2. business casual basics

If you want to edge up a work outfit, there are some rules to keep in mind. Unless you’re a high-level editor at a fashion magazine, remember: You’re still at work, and basics can go a long way. That being said, most offices allow for a bit of leeway when it comes to personal style. 

“It’s about balance,” Reeves tells Her Campus. “Be creative with either the top or the bottom — but not both.” Translation? If you’re wearing something cool or flashy on top, consider pairing it with a more neutral pant — think khaki, black, charcoal, or navy. If you want to rock some plaid pants, consider sticking with a plain, crisp shirt. Or if you want to go with loud accessories, keep your clothes neutral. But be warned: “You don’t want your outfit to be distracting,” Reeves says. Pro tip: You’ll know your outfit is distracting when the person you’re talking to keeps staring at your clothes and not your face.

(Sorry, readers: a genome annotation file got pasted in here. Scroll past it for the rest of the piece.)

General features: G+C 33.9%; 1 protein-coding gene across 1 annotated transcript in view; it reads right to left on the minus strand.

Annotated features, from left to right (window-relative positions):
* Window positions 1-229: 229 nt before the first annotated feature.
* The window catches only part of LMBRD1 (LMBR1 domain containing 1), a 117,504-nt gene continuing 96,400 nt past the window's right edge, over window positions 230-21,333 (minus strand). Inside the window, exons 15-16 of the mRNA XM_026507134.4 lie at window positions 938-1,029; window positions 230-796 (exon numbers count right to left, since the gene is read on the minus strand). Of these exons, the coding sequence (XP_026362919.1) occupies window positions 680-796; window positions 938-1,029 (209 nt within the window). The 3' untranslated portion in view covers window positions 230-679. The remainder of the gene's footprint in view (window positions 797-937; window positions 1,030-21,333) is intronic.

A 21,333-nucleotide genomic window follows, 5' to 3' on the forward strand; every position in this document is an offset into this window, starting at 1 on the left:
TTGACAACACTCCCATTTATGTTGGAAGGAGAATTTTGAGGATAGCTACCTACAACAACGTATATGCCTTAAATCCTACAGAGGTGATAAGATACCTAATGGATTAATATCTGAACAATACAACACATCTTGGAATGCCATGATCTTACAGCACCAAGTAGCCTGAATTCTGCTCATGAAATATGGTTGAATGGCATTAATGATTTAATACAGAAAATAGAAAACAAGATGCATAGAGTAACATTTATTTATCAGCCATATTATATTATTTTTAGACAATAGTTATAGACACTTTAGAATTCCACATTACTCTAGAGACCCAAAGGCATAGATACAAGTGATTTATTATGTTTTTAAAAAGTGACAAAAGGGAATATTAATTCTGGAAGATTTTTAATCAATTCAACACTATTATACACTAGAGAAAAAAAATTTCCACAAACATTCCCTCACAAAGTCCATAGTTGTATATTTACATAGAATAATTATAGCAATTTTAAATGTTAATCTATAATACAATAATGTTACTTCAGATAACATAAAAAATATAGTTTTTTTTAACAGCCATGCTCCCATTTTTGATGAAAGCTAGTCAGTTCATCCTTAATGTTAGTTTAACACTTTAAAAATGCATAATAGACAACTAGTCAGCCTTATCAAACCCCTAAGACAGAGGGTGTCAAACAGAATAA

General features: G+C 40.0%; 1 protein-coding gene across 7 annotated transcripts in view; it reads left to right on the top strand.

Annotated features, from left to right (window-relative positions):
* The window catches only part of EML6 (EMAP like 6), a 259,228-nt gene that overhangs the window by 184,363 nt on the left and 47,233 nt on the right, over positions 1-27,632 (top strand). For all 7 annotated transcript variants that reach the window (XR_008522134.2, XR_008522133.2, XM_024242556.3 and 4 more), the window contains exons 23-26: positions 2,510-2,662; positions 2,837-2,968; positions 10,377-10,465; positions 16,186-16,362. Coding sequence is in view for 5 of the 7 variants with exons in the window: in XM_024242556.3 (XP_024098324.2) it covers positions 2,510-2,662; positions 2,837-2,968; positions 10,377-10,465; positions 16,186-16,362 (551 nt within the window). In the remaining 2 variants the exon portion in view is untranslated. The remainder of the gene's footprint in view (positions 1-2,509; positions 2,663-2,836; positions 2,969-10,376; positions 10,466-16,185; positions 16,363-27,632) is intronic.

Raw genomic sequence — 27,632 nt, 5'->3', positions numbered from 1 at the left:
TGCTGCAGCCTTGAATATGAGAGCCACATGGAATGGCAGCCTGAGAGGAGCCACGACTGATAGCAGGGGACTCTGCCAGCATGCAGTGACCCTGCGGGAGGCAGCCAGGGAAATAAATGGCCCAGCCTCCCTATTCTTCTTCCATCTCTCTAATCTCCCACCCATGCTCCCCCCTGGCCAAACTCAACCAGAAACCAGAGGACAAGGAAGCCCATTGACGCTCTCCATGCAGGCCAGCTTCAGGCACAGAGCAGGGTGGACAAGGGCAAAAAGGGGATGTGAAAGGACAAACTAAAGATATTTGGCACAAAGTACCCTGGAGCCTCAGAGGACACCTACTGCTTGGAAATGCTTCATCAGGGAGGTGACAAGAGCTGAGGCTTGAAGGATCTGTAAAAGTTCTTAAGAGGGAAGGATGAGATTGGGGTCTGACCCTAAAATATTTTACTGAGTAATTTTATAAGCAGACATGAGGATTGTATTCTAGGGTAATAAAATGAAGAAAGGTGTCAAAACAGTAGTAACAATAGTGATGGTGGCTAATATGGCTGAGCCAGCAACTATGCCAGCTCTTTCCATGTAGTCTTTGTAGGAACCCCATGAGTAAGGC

3. dress for your industry

How do you want to be perceived in your new major, workplace, or during an interview? Chances are, you don’t want to be perceived as just another college student or intern — so dress for the job you want. Read on for ways to add some style to business casual by industry, and keep in mind that every office is different, so there’s no hard-and-fast rule!

Finance and consulting